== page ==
Developmental exposure to polychlorinated biphenyls reduces amphetamine behavioral sensitization in Long-Evans rats

Emily Poon, Supida Monaikul, Paul J. Kostyniak, Lai Har Chi, Susan L. Schantz, Helen J.K. Sable

Research output: Contribution to journalArticlepeer-review


PCBs have long been known to affect dopamine (DA) function in the brain. The current study used an amphetamine behavioral sensitization paradigm in rats developmentally exposed to PCBs. Long-Evans rats were given perinatal exposure to 0, 3, or 6. mg/kg/day PCBs and behavioral sensitization to d-amphetamine (AMPH) was assessed in one adult male and female/litter. Non-exposed (control) males showed increasing locomotor activity to repeated injections of 0.5. mg/kg AMPH, typical of behavioral sensitization. PCB-exposed males showed greater activation to the initial acute AMPH injection, but sensitization occurred later and was blunted relative to controls. Sensitization in control females took longer to develop than in the males, but no exposure-related differences were observed. Analysis of whole brain and serum AMPH content following a final IP injection of 0.5. mg/kg revealed no differences among the exposure groups. Overall, these results indicated developmental PCB exposure can alter the motor-stimulating effects of repeated AMPH injections. Males developmentally exposed to PCBs appeared to be pre-sensitized to AMPH, but quickly showed behavioral tolerance to the same drug dose. Results also revealed the behavioral effect was not due to exposure-induced alterations in AMPH metabolism following PCB exposure.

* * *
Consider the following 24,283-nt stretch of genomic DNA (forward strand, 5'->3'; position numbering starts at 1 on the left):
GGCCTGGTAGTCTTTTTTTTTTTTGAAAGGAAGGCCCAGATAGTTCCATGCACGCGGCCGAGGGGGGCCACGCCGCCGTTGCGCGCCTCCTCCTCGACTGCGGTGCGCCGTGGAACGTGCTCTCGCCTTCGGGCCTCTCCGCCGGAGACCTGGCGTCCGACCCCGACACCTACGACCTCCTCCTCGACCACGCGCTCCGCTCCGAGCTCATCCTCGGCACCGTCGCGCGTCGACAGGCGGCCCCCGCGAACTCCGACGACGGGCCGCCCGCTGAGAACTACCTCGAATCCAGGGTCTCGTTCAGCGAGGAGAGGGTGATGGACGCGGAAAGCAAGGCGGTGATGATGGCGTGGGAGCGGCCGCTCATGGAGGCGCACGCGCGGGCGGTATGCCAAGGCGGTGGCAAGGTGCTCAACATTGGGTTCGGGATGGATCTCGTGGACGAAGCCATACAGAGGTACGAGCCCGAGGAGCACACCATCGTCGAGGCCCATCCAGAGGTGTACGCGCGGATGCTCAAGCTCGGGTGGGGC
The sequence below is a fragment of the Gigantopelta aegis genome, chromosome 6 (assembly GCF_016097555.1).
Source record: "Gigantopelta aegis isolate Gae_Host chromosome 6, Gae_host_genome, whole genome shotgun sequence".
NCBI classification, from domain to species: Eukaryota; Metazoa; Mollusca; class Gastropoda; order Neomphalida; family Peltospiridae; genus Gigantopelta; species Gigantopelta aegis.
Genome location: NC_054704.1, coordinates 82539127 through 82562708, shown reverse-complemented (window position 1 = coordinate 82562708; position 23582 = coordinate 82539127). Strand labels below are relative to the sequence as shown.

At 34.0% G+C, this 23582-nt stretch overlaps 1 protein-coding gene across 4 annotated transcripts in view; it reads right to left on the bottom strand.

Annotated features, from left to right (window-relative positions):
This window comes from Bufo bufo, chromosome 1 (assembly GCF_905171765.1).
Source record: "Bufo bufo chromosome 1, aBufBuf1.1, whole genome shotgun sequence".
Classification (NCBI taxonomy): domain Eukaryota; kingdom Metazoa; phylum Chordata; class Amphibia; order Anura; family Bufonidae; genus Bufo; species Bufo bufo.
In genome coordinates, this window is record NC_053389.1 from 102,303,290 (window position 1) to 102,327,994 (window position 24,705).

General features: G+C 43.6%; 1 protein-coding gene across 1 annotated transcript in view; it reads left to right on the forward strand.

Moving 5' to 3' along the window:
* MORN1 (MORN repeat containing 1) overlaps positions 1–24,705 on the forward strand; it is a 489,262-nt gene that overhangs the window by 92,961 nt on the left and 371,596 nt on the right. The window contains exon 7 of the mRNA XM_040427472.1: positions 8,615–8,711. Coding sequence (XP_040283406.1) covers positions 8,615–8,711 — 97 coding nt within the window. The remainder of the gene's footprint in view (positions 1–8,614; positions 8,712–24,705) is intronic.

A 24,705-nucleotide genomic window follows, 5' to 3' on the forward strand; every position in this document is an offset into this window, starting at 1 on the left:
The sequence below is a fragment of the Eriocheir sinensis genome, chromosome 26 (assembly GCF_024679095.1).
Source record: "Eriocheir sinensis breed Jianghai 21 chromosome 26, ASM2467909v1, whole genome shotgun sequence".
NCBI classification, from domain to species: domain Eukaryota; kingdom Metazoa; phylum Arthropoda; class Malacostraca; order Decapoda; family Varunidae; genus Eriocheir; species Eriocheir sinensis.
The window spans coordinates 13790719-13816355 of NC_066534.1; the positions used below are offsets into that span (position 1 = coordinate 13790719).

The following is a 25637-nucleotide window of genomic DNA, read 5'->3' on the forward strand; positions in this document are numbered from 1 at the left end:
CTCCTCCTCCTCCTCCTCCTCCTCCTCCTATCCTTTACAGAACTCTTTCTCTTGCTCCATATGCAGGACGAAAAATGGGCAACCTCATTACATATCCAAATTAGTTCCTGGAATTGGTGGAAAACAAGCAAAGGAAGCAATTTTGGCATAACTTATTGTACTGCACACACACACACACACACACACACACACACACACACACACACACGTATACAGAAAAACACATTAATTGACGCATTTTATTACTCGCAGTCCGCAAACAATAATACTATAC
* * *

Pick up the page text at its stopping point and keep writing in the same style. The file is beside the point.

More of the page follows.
Original languageEnglish (US)
Pages (from-to)6-12
Number of pages7
JournalNeurotoxicology and Teratology
StatePublished - Jul 2013


  • Amphetamine
  • Behavioral pharmacology
  • Behavioral sensitization
  • Neurotoxicology
  • Polychlorinated biphenyls

ASJC Scopus subject areas

  • Toxicology
  • Developmental Neuroscience
  • Cellular and Molecular Neuroscience


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